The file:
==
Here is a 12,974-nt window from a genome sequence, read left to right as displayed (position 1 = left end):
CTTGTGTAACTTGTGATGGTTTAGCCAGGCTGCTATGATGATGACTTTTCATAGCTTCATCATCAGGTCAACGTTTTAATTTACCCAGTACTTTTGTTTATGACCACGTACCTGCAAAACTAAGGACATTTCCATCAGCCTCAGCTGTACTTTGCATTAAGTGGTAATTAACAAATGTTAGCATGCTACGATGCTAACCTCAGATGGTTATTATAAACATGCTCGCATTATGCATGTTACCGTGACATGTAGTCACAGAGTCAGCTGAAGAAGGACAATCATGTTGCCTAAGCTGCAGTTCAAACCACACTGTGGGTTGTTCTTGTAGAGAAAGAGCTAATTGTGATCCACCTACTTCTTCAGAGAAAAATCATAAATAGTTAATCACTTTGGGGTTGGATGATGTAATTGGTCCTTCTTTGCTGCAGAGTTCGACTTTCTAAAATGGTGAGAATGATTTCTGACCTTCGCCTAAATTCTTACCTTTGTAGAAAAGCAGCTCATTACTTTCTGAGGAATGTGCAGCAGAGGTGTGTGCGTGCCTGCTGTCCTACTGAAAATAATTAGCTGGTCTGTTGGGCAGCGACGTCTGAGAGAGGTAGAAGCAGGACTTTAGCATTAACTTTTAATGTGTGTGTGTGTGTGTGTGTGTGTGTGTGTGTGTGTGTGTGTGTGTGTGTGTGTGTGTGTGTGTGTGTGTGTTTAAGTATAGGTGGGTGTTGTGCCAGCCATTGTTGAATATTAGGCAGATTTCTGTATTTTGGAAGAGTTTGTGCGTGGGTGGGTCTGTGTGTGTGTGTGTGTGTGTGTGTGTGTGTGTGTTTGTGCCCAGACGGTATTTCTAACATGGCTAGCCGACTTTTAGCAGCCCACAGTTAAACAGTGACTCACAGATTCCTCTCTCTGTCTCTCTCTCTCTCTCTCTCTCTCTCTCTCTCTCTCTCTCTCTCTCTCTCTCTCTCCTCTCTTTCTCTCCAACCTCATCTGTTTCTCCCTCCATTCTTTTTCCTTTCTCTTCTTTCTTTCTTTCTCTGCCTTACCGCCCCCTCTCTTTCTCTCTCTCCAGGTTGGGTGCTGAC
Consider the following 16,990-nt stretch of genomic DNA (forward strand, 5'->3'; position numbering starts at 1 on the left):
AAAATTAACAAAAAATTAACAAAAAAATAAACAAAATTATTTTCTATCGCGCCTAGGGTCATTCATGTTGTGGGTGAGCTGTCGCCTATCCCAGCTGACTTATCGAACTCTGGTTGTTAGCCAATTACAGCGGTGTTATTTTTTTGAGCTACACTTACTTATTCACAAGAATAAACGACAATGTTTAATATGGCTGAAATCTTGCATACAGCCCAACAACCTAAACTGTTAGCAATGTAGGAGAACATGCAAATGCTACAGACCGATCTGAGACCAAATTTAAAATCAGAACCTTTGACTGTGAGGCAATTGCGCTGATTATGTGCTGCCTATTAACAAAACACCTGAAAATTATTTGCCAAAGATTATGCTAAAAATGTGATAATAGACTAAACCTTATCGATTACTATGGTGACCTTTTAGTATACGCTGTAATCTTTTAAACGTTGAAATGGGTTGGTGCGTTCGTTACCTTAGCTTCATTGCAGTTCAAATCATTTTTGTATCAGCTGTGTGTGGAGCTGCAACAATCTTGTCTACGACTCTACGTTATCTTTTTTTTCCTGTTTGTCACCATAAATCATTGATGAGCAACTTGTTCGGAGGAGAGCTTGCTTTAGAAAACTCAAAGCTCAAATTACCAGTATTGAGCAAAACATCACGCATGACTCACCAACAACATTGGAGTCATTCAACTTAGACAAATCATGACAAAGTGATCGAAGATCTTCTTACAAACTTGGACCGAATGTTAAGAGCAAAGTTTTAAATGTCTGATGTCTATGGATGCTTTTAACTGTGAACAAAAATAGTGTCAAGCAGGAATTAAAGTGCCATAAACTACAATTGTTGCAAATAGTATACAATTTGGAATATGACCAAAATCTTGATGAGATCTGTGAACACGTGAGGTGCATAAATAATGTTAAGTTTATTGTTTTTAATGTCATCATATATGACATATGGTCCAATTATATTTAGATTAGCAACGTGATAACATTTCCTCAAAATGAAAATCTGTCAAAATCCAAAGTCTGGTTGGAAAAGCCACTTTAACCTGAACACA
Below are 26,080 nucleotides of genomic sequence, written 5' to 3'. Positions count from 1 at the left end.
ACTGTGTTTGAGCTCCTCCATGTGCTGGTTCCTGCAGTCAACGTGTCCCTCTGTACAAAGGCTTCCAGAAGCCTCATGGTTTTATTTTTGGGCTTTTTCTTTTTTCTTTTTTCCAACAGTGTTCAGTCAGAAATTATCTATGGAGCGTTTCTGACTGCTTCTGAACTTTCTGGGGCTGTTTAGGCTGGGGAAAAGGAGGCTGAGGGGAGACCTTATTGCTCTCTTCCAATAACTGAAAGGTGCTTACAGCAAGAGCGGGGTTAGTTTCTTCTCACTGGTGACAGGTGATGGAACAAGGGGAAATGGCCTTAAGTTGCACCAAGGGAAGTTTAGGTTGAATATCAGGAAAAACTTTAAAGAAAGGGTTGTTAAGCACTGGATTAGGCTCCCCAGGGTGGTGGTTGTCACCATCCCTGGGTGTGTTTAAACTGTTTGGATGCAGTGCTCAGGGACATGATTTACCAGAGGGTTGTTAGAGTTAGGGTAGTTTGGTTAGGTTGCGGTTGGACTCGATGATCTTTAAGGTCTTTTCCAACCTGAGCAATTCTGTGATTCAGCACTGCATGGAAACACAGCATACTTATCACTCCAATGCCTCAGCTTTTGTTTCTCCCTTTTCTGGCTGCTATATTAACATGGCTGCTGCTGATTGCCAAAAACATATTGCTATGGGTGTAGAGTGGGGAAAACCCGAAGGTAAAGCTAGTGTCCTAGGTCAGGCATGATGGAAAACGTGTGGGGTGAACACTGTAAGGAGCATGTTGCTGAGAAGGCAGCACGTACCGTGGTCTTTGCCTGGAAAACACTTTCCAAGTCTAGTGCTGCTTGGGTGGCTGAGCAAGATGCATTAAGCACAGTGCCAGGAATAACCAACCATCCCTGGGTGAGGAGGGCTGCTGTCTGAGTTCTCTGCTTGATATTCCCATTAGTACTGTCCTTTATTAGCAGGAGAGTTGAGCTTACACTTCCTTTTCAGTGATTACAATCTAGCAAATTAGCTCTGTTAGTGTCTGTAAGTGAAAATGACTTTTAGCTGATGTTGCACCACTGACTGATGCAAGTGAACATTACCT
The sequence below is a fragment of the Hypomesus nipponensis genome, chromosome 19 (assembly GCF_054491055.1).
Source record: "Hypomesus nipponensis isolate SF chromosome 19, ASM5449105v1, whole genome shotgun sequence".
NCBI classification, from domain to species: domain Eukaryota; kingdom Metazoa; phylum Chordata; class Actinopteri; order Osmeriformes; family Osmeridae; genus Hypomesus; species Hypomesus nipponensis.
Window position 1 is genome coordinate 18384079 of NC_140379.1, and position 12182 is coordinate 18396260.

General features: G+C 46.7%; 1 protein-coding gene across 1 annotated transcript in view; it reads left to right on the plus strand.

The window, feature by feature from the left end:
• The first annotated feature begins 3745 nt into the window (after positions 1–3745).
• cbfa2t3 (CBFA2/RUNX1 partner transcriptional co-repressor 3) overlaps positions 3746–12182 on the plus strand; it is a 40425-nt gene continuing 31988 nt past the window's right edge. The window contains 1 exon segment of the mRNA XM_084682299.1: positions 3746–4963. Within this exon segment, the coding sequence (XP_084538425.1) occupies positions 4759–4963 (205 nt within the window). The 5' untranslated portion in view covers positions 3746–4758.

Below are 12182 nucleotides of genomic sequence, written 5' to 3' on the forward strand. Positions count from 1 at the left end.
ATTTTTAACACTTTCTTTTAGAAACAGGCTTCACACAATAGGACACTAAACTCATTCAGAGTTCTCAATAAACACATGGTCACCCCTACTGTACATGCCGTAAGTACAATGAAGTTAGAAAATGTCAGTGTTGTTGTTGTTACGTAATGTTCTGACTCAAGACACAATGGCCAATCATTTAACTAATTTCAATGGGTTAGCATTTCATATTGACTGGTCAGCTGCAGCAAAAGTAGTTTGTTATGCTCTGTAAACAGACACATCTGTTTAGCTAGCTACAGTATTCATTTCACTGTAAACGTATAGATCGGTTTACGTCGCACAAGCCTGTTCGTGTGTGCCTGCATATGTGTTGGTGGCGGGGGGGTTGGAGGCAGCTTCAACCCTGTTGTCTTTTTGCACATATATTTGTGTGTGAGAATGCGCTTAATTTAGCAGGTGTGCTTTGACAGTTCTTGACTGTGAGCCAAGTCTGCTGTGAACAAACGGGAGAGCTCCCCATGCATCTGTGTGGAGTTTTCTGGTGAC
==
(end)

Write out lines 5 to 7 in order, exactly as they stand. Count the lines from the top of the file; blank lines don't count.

Below are 26,080 nucleotides of genomic sequence, written 5' to 3'. Positions count from 1 at the left end.
ACTGTGTTTGAGCTCCTCCATGTGCTGGTTCCTGCAGTCAACGTGTCCCTCTGTACAAAGGCTTCCAGAAGCCTCATGGTTTTATTTTTGGGCTTTTTCTTTTTTCTTTTTTCCAACAGTGTTCAGTCAGAAATTATCTATGGAGCGTTTCTGACTGCTTCTGAACTTTCTGGGGCTGTTTAGGCTGGGGAAAAGGAGGCTGAGGGGAGACCTTATTGCTCTCTTCCAATAACTGAAAGGTGCTTACAGCAAGAGCGGGGTTAGTTTCTTCTCACTGGTGACAGGTGATGGAACAAGGGGAAATGGCCTTAAGTTGCACCAAGGGAAGTTTAGGTTGAATATCAGGAAAAACTTTAAAGAAAGGGTTGTTAAGCACTGGATTAGGCTCCCCAGGGTGGTGGTTGTCACCATCCCTGGGTGTGTTTAAACTGTTTGGATGCAGTGCTCAGGGACATGATTTACCAGAGGGTTGTTAGAGTTAGGGTAGTTTGGTTAGGTTGCGGTTGGACTCGATGATCTTTAAGGTCTTTTCCAACCTGAGCAATTCTGTGATTCAGCACTGCATGGAAACACAGCATACTTATCACTCCAATGCCTCAGCTTTTGTTTCTCCCTTTTCTGGCTGCTATATTAACATGGCTGCTGCTGATTGCCAAAAACATATTGCTATGGGTGTAGAGTGGGGAAAACCCGAAGGTAAAGCTAGTGTCCTAGGTCAGGCATGATGGAAAACGTGTGGGGTGAACACTGTAAGGAGCATGTTGCTGAGAAGGCAGCACGTACCGTGGTCTTTGCCTGGAAAACACTTTCCAAGTCTAGTGCTGCTTGGGTGGCTGAGCAAGATGCATTAAGCACAGTGCCAGGAATAACCAACCATCCCTGGGTGAGGAGGGCTGCTGTCTGAGTTCTCTGCTTGATATTCCCATTAGTACTGTCCTTTATTAGCAGGAGAGTTGAGCTTACACTTCCTTTTCAGTGATTACAATCTAGCAAATTAGCTCTGTTAGTGTCTGTAAGTGAAAATGACTTTTAGCTGATGTTGCACCACTGACTGATGCAAGTGAACATTACCT
The sequence below is a fragment of the Hypomesus nipponensis genome, chromosome 19 (assembly GCF_054491055.1).